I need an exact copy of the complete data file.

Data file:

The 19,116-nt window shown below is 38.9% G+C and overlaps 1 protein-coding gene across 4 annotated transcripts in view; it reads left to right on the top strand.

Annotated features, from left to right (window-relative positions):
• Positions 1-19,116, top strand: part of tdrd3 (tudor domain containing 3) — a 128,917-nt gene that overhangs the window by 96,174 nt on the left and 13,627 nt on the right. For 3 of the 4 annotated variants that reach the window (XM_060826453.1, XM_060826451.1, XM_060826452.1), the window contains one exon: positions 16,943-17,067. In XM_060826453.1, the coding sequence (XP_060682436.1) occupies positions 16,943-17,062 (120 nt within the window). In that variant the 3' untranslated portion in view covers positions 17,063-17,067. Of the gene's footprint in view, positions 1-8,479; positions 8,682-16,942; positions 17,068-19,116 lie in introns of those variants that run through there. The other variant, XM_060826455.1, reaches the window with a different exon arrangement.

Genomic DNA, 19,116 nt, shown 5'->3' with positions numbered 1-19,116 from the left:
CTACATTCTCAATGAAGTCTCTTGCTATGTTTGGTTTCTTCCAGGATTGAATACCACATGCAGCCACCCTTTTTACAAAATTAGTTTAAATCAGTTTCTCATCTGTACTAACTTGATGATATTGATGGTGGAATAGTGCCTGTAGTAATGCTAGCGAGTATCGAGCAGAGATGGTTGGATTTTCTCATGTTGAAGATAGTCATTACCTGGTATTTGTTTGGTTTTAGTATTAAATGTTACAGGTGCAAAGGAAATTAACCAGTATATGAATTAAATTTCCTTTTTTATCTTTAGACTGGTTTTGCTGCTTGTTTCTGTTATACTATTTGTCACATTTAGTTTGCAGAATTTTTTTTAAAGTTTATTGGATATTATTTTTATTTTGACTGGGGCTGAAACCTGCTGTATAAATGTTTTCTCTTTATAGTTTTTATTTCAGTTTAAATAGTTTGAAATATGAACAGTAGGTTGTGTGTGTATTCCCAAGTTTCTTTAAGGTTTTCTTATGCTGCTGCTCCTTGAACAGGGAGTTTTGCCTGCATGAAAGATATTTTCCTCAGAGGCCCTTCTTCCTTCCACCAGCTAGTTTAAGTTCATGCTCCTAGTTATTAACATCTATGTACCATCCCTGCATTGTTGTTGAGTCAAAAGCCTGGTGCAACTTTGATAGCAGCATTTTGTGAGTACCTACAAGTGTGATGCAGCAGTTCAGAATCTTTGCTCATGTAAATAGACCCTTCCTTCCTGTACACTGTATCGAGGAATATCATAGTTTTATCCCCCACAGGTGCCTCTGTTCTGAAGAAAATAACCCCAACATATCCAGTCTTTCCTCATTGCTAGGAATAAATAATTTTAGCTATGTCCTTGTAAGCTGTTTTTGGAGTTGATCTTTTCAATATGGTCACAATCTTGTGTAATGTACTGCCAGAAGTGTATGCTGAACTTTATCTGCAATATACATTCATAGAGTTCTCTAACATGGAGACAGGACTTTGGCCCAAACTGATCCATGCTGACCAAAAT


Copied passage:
The 19,116-nt window shown below is 38.9% G+C and overlaps 1 protein-coding gene across 4 annotated transcripts in view; it reads left to right on the top strand.

Annotated features, from left to right (window-relative positions):
• Positions 1-19,116, top strand: part of tdrd3 (tudor domain containing 3) — a 128,917-nt gene that overhangs the window by 96,174 nt on the left and 13,627 nt on the right. For 3 of the 4 annotated variants that reach the window (XM_060826453.1, XM_060826451.1, XM_060826452.1), the window contains one exon: positions 16,943-17,067. In XM_060826453.1, the coding sequence (XP_060682436.1) occupies positions 16,943-17,062 (120 nt within the window). In that variant the 3' untranslated portion in view covers positions 17,063-17,067. Of the gene's footprint in view, positions 1-8,479; positions 8,682-16,942; positions 17,068-19,116 lie in introns of those variants that run through there. The other variant, XM_060826455.1, reaches the window with a different exon arrangement.

Genomic DNA, 19,116 nt, shown 5'->3' with positions numbered 1-19,116 from the left:
CTACATTCTCAATGAAGTCTCTTGCTATGTTTGGTTTCTTCCAGGATTGAATACCACATGCAGCCACCCTTTTTACAAAATTAGTTTAAATCAGTTTCTCATCTGTACTAACTTGATGATATTGATGGTGGAATAGTGCCTGTAGTAATGCTAGCGAGTATCGAGCAGAGATGGTTGGATTTTCTCATGTTGAAGATAGTCATTACCTGGTATTTGTTTGGTTTTAGTATTAAATGTTACAGGTGCAAAGGAAATTAACCAGTATATGAATTAAATTTCCTTTTTTATCTTTAGACTGGTTTTGCTGCTTGTTTCTGTTATACTATTTGTCACATTTAGTTTGCAGAATTTTTTTTAAAGTTTATTGGATATTATTTTTATTTTGACTGGGGCTGAAACCTGCTGTATAAATGTTTTCTCTTTATAGTTTTTATTTCAGTTTAAATAGTTTGAAATATGAACAGTAGGTTGTGTGTGTATTCCCAAGTTTCTTTAAGGTTTTCTTATGCTGCTGCTCCTTGAACAGGGAGTTTTGCCTGCATGAAAGATATTTTCCTCAGAGGCCCTTCTTCCTTCCACCAGCTAGTTTAAGTTCATGCTCCTAGTTATTAACATCTATGTACCATCCCTGCATTGTTGTTGAGTCAAAAGCCTGGTGCAACTTTGATAGCAGCATTTTGTGAGTACCTACAAGTGTGATGCAGCAGTTCAGAATCTTTGCTCATGTAAATAGACCCTTCCTTCCTGTACACTGTATCGAGGAATATCATAGTTTTATCCCCCACAGGTGCCTCTGTTCTGAAGAAAATAACCCCAACATATCCAGTCTTTCCTCATTGCTAGGAATAAATAATTTTAGCTATGTCCTTGTAAGCTGTTTTTGGAGTTGATCTTTTCAATATGGTCACAATCTTGTGTAATGTACTGCCAGAAGTGTATGCTGAACTTTATCTGCAATATACATTCATAGAGTTCTCTAACATGGAGACAGGACTTTGGCCCAAACTGATCCATGCTGACCAAAAT